8. Mellow MH, Pinkas H: Endoscopic therapy for esophageal carcinoma with Nd:YAG laser: prospective evaluation of efficacy, complications, and survival. Gastrointest Endosc 30 (6): 334-9, 1984.
9. Fleischer D, Sivak MV Jr: Endoscopic Nd:YAG laser therapy as palliation for esophagogastric cancer. Parameters affecting initial outcome. Gastroenterology 89 (4): 827-31, 1985.
10. Karlin DA, Fisher RS, Krevsky B: Prolonged survival and effective palliation in patients with squamous cell carcinoma of the esophagus following endoscopic laser therapy. Cancer 59 (11): 1969-72, 1987.
11. Kelsen DP, Bains M, Burt M: Neoadjuvant chemotherapy and surgery of cancer of the esophagus. Semin Surg Oncol 6 (5): 268-73, 1990.
12. Cooper JS, Guo MD, Herskovic A, et al.: Chemoradiotherapy of locally advanced esophageal cancer: long-term follow-up of a prospective randomized trial (RTOG 85-01). Radiation Therapy Oncology Group. JAMA 281 (17): 1623-7, 1999.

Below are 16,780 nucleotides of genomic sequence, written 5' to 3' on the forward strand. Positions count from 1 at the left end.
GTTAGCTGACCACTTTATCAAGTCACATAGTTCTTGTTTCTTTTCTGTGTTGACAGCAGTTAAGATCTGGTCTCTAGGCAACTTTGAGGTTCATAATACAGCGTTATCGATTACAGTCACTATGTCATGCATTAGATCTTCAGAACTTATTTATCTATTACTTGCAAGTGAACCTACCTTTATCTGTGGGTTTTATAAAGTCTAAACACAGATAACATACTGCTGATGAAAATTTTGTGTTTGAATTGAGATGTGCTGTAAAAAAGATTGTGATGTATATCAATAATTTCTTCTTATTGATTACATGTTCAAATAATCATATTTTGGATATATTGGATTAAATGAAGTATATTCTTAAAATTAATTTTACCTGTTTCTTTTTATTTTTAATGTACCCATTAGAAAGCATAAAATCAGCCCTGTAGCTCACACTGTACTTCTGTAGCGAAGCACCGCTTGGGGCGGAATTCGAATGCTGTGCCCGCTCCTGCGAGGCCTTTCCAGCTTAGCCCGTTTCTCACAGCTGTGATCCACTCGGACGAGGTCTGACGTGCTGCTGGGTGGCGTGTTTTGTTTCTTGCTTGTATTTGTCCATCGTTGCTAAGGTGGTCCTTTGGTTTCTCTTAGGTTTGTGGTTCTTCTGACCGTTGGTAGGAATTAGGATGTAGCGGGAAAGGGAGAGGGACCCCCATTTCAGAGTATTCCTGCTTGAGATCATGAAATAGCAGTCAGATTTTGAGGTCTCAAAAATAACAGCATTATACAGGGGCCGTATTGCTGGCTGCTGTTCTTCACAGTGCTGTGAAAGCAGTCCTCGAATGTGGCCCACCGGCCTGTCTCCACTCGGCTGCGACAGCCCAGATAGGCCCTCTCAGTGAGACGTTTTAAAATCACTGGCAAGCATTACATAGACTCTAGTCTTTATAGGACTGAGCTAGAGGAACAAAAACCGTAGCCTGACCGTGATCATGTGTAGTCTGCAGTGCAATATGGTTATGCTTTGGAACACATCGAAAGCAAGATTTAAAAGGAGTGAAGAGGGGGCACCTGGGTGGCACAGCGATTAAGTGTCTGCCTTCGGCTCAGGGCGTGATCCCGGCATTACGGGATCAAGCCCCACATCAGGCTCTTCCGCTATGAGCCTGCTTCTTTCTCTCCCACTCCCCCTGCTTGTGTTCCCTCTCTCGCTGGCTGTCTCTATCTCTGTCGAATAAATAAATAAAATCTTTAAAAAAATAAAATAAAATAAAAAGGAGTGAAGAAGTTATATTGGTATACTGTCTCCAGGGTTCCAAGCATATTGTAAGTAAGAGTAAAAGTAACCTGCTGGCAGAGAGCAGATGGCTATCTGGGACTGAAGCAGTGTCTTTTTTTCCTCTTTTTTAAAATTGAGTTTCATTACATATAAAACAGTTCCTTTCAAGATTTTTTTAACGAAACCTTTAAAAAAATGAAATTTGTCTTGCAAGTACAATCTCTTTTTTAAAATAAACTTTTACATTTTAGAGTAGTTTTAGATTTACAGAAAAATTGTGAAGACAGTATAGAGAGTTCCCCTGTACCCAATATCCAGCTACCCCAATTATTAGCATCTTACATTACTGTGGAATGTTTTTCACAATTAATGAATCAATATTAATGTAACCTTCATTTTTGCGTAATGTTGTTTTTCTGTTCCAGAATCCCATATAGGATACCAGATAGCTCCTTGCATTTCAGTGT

13. Smith TJ, Ryan LM, Douglass HO Jr, et al.: Combined chemoradiotherapy vs. radiotherapy alone for early stage squamous cell carcinoma of the esophagus: a study of the Eastern Cooperative Oncology Group. Int J Radiat Oncol Biol Phys 42 (2): 269-76, 1998.
14. Minsky BD, Pajak TF, Ginsberg RJ, et al.: INT 0123 (Radiation Therapy Oncology Group 94-05) phase III trial of combined-modality therapy for esophageal cancer: high-dose versus standard-dose radiation therapy. J Clin Oncol 20 (5): 1167-74, 2002.
15. van Hagen P, Hulshof MC, van Lanschot JJ, et al.: Preoperative chemoradiotherapy for esophageal or junctional cancer. N Engl J Med 366 (22): 2074-84, 2012.